Bill Porter, aka Red Pine, on the hermits of yesterday and today
Thursday, May 24, 6:30 – 8:00 PM
Speaker: Bill Porter
Event Fee: Members Free (Become a Member Now!); Non-Members $10
Location: 40 Rector Street, 2nd Floor, New York, NY 10006
Bill Porter knows more about the hermit tradition in China – and Buddhism, Tang and Song poetry, and the Chinese language—than just about any other living westerner. After spending three years in a Buddhist monastery in Taiwan in the 1970s, he has spent a lifetime studying and translating Chinese religious and philosophical texts. An anthropologist by training, Porter traveled deep into the Zhongnan Mountains in the late 1980s, discovering that the hermit tradition is very much alive in China today.
On May 24, China Institute is honored to welcome Porter to help us search for China’s soul with a lecture and conversation about “China’s Hermit Tradition: The Importance of Solitude,” in conjunction with our current exhibition, Art of the Mountain: Through the Chinese Photographer’s Lens.
The search for solitude has been at the core of Chinese civilization ever since it began 5,000 years ago. Spending time alone, usually in the mountains, has been an essential part of all three major spiritual traditions in China—Daoism, Confucianism, and Buddhism—and it continues to be so today. In this unique event, Porter will share slides from his personal collection and talk about religion in China today and the tradition that has played such an important part in Chinese culture and in the teachings of Laozi, Confucius, and Bodhidharma.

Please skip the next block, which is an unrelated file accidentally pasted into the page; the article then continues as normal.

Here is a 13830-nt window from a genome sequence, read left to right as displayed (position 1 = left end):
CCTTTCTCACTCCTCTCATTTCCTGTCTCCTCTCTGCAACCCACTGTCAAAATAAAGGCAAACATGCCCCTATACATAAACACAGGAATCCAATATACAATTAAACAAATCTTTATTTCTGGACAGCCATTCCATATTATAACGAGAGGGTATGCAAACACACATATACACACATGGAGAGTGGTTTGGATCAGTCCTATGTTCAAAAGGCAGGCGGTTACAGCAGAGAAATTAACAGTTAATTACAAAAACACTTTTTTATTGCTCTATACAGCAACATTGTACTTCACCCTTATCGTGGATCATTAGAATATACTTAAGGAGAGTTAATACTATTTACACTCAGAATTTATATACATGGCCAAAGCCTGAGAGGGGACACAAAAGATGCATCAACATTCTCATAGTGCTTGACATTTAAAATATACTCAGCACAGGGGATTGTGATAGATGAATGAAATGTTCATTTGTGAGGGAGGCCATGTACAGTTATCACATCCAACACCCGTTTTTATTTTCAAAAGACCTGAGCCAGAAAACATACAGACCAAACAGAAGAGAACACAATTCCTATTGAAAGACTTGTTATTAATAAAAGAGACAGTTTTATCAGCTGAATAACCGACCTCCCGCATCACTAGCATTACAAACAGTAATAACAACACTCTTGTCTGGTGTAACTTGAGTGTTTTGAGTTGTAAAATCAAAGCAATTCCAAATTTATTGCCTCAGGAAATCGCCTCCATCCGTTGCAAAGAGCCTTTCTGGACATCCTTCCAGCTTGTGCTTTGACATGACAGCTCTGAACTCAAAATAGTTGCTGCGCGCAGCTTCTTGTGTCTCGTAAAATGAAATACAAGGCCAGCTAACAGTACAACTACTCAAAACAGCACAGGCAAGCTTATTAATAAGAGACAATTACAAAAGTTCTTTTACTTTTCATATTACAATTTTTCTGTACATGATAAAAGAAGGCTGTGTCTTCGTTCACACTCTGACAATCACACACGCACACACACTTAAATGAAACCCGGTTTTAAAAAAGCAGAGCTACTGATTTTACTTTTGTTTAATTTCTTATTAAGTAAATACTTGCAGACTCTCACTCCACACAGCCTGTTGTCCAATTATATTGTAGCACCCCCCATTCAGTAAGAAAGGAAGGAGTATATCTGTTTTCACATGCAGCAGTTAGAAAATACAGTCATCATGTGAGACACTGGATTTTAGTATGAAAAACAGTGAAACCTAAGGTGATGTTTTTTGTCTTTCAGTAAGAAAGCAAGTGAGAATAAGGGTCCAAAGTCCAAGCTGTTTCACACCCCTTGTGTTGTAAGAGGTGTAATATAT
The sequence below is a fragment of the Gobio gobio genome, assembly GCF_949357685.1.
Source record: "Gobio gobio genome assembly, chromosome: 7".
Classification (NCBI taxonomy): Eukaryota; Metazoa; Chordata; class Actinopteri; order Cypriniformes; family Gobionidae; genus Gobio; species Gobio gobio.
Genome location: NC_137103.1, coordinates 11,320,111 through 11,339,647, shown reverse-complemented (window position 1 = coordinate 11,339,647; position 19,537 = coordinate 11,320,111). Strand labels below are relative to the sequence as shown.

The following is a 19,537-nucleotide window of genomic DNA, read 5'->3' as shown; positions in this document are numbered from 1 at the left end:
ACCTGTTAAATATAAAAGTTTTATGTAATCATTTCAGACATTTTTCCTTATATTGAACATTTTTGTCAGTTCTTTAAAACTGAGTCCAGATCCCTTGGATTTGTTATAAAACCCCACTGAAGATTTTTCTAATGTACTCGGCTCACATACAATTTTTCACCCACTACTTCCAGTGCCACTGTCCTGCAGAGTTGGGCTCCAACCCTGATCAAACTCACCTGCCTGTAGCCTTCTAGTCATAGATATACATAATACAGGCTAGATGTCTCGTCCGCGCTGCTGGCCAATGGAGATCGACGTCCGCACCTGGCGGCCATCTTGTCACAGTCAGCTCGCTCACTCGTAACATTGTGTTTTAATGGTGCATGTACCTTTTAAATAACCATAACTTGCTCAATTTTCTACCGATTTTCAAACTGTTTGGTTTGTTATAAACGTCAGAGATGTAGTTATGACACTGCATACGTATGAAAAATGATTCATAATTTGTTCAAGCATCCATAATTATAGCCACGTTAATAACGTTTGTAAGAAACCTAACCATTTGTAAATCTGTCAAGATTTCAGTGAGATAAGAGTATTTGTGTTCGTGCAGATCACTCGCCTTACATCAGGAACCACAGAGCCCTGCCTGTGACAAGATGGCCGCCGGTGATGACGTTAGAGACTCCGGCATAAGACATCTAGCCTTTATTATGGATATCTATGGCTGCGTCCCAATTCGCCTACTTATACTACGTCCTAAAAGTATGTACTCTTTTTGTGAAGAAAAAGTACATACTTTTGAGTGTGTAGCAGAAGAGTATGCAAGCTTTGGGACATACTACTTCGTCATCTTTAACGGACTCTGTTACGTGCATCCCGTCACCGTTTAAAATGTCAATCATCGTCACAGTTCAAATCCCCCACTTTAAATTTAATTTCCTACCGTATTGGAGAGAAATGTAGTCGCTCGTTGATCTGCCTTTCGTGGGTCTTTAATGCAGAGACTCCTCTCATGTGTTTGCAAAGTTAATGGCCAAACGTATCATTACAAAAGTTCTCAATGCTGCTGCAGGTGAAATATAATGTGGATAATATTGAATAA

Bill Porter (aka Red Pine) is an independent scholar, an expert on Buddhism and Chinese philosophy, traditional Chinese poetry, and a prolific writer and translator of traditional Chinese works. He has given lectures at many universities in the US, England and Germany on Chinese history, culture, poetry, and religion. His translations of texts dealing with these subjects have been honored with a number of awards, including two NEA translation fellowships, a PEN translation award, the inaugural Asian Literature Award of the American Literary Translators Association, a Guggenheim Fellowship, and more recently the Thornton Wilder Prize for Translation bestowed by the American Academy of Arts and Letters.
After graduating from UC Santa Barbara, Porter studied anthropology at Columbia University with Margaret Mead and Ruth Benedict. In 1972 he moved to a Buddhist monastery in Taiwan, where he lived for more than three years. Over the years, he has translated Chinese poetry and Buddhist texts, and authored many books about religion and philosophy in ancient—and today’s—China.
For questions please contact Aaron Nicholson at 212-744-8181 ext. 138 or by email at [email protected]